Free Online Backup and Software Options

Category: Backup

Did you know... March 31 is World Backup Day? You know you need to backup your computer, but who has a lot of money to spend on getting it done? Here's some good news -- I've got some FREE options for online backup, and free backup software that you can start using today. Read on to learn more about backup options now...

Free Backup Software and Services

If you run a business on your computer, or just use it to store your personal documents, photos and music, a hard drive failure can be devastating. Failure to backup up your data on a regular basis can lead to data loss, heartbreak and costly recovery fees. If you're not convinced, see my personal story in How I Got Hacked... And Why You MUST Have a Backup!. I've heard plenty of excuses for not backing up, but fortunately "backup software is too expensive" no longer applies.

There are several free backup software tools and even free online backup services that you can use to backup and restore your files. There is a free backup utility that comes with Windows XP and Vista. I don't generally recommend it, because the feature set is pretty basic, and not all features are available in all versions of Windows. However, Windows 7 has a much improved backup feature. See my article Windows 7 Backup and Restore for the pros and cons.
free backup software - free online backup

If you have a Mac, Time Machine is an excellent automatic backup tool that's built into Mac OS X Leopard and higher. Backups are automatic, and if you lose a file, or need to see how it looked in the past, you can recover it with a few clicks. Speaking of Time Machine, Windows 8 has a new feature called File History that offers similar features.

The free backup software that comes with Mac and Windows computers will do the job, but other 3rd-party backup products offer more features and flexibility. So let's look at a handful of free downloadable backup solutions.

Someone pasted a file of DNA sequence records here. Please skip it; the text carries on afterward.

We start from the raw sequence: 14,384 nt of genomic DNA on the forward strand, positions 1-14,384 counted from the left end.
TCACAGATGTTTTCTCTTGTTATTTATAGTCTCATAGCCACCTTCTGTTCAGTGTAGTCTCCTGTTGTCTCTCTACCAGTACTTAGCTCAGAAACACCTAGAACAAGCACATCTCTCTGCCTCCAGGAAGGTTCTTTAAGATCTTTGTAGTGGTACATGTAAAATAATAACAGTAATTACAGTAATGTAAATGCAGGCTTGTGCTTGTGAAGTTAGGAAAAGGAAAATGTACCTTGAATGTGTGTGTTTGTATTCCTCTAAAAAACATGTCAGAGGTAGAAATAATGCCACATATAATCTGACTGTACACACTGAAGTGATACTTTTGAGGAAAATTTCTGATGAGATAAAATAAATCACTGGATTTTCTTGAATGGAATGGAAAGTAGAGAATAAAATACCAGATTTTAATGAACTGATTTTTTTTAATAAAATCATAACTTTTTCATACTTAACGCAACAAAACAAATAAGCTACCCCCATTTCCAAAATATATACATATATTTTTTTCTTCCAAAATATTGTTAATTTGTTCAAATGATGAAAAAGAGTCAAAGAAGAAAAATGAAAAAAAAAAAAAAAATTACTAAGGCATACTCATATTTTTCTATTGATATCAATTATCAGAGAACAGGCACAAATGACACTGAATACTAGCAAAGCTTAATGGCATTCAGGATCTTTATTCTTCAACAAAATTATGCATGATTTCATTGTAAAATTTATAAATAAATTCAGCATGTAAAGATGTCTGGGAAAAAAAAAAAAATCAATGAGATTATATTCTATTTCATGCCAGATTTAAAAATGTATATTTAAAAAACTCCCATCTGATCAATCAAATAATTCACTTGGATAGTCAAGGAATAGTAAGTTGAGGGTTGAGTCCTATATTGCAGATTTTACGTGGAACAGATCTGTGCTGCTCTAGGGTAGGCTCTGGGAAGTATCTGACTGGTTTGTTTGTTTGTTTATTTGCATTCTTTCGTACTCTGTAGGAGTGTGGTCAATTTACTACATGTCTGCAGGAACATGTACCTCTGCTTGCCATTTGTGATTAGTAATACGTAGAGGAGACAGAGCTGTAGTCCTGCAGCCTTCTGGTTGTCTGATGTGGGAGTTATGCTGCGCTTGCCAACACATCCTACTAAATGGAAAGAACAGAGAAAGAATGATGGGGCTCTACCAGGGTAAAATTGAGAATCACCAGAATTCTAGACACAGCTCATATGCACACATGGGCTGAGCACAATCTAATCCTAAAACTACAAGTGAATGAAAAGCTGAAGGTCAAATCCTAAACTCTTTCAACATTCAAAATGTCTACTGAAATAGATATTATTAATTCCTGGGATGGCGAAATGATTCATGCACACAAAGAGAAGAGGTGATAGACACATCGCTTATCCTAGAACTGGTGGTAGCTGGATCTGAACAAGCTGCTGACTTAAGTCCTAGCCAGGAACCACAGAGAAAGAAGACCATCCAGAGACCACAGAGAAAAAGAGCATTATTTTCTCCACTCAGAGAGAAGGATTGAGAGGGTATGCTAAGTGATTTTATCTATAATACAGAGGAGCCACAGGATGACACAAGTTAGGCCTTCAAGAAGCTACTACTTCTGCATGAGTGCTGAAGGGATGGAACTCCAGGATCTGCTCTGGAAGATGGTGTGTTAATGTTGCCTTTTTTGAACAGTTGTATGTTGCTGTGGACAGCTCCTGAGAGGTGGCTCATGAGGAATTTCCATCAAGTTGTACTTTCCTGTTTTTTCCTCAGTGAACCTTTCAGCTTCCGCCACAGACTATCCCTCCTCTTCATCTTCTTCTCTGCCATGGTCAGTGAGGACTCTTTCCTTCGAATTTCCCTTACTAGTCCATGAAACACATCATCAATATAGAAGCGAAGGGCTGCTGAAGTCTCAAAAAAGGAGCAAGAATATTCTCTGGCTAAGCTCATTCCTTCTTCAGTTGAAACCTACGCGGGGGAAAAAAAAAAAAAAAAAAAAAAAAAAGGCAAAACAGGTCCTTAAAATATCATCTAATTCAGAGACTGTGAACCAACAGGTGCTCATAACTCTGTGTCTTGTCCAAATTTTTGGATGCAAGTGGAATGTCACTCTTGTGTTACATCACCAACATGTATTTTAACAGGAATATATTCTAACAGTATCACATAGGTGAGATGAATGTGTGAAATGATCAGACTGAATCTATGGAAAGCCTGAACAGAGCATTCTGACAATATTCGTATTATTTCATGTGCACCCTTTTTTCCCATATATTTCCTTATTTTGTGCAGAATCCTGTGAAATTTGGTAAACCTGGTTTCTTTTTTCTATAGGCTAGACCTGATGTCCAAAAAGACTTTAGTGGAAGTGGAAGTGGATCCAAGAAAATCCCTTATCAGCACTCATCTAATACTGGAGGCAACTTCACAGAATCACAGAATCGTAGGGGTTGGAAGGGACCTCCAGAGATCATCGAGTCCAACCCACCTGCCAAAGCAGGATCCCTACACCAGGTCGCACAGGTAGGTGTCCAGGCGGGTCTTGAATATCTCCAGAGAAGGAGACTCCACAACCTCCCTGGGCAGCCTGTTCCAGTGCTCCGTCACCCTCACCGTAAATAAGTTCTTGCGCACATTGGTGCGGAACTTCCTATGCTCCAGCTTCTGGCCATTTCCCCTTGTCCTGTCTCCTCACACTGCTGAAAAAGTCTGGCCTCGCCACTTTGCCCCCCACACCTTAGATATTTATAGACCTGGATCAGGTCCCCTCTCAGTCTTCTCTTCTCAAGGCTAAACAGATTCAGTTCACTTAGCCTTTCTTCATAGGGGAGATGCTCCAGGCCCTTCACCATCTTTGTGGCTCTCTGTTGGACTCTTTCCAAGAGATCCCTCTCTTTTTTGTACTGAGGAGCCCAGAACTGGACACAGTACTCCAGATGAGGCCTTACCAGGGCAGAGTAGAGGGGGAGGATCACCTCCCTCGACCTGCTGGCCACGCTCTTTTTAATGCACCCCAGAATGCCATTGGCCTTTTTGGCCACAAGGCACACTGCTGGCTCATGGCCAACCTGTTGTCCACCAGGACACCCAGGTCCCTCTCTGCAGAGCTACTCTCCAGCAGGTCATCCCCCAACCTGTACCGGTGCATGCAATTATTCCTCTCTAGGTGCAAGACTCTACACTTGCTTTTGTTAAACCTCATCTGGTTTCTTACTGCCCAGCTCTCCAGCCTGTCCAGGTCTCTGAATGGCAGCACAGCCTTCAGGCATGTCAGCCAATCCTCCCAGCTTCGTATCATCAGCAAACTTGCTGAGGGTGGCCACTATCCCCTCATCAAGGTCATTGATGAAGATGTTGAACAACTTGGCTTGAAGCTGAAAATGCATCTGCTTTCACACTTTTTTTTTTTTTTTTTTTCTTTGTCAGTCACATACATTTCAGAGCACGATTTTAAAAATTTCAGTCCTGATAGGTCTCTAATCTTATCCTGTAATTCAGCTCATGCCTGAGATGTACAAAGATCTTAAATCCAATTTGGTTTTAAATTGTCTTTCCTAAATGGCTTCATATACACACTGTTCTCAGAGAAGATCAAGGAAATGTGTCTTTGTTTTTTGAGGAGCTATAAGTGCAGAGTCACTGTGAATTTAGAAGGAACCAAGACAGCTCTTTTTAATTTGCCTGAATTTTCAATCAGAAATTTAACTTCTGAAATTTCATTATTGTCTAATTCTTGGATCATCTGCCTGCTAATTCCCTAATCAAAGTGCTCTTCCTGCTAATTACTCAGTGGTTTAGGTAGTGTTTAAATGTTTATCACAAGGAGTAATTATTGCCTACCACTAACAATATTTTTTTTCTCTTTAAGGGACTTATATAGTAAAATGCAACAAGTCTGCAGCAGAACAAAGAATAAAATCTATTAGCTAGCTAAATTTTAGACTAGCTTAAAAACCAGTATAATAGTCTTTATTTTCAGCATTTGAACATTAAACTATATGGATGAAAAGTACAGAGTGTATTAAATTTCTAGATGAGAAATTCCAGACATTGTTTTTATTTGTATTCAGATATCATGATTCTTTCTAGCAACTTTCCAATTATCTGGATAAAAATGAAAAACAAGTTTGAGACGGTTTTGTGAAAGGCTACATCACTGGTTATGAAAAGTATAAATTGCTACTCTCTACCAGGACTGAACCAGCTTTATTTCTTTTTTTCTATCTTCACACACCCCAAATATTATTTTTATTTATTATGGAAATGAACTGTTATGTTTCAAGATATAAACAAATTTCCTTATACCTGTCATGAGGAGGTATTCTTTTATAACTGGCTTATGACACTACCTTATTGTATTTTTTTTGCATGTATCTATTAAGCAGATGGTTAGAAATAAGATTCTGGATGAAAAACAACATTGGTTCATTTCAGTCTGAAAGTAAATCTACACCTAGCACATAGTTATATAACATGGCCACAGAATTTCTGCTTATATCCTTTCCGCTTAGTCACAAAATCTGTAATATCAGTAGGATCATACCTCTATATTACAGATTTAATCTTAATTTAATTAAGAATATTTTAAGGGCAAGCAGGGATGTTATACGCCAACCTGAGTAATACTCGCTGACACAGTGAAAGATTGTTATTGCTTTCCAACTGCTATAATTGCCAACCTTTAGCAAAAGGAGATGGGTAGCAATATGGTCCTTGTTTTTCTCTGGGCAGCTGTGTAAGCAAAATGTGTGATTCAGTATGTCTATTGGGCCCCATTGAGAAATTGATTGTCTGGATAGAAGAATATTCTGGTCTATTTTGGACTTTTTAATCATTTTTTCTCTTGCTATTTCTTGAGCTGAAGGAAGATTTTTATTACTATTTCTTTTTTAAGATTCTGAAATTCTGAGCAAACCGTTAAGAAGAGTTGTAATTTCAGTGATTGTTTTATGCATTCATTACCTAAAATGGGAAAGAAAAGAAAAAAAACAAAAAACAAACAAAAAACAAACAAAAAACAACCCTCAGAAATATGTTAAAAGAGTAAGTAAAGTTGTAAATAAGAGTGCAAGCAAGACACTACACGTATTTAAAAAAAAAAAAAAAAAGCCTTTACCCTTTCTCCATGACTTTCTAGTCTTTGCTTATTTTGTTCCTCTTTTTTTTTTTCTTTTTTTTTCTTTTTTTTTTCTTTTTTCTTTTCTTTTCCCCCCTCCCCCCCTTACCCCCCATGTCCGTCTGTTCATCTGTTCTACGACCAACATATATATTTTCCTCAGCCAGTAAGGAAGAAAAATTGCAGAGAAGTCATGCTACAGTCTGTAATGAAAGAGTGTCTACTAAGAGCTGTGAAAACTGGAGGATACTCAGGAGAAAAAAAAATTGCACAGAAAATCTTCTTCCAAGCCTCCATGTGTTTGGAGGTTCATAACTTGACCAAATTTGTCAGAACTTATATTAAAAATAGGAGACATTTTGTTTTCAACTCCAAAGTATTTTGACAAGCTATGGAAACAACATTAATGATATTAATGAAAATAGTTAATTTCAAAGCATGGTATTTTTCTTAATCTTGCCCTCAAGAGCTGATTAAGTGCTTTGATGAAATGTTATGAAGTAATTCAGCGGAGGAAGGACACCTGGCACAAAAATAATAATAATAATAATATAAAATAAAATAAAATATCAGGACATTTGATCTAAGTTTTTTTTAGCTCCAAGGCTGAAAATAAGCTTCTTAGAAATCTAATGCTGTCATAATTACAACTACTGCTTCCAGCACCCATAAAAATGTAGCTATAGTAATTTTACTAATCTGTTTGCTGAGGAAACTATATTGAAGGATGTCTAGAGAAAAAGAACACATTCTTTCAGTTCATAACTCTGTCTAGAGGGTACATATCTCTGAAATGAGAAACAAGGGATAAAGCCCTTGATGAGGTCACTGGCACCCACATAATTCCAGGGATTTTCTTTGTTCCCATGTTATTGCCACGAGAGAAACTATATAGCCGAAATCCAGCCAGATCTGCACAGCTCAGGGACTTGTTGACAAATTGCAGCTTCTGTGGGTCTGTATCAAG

Free Downloadable Backup Software

Easeus Todo Backup Free is widely touted as as top choice for free backup software. Aimed at Windows home users, and designed for ease of use, Todo Backup Free offers "one-click backup and restore" to protect your files and help you recover in the event of a data disaster. The software backs up your entire hard drive including the operating system and installed software. You can schedule your complete backups to run automatically, or backup only selected files and folders on a daily, weekly or monthly basis.

Macrium Reflect Free is best known as a tool to make system images, but it's also an excellent backup software option. It can clone a hard drive (make an exact file-for-file copy) or create a backup image with optional incremental updates. I use Macrium Reflect to create a weekly backup image and daily incrementals, so my backup is never more than one day old. You can also use it to backup just selected file or folders. The scheduling feature lets you automate your backups. The user interface of Macrium Reflect isn't quite as intuitive as other products, but it does offer outstanding flexibility and some advanced options that power users and system admins will love.

Backups Ebook Are you prepared for a total loss of your hard drive due to a virus, hardware failure or some other disaster? I encourage you to read my ebook Everything You Need to Know About BACKUPS, where you'll learn about backup strategies and how to protect the data in your computer, tablet, smartphone and online accounts.

CrashPlan started as a commercial backup service, but the software is now available for free (PC/Mac/Linux). You can use the free version of CrashPlan to backup to an external hard drive, but it also has one unique feature I really like. If you have more than one computer, you can install CrashPlan on each, and they'll backup each others' files. You can even back up your data to a friend's computer, over the Internet. CrashPlan encourages users to have redundant backups -- multiple copies of your backup -- for maximum protection. See my article describing CrashPlan, and how I use it to "backup my backup."

Another good choice is Comodo Backup. If you are familiar with the Comodo name then you know that this software manufacturer has a good reputation. Comodo Backup works with Windows XP and later Windows versions. It will allow you to backup your files and store them in a folder on your hard drive, a portable storage device or on an FTP site. This program also allows you to schedule your backups and compress your ZIP files to save disk space.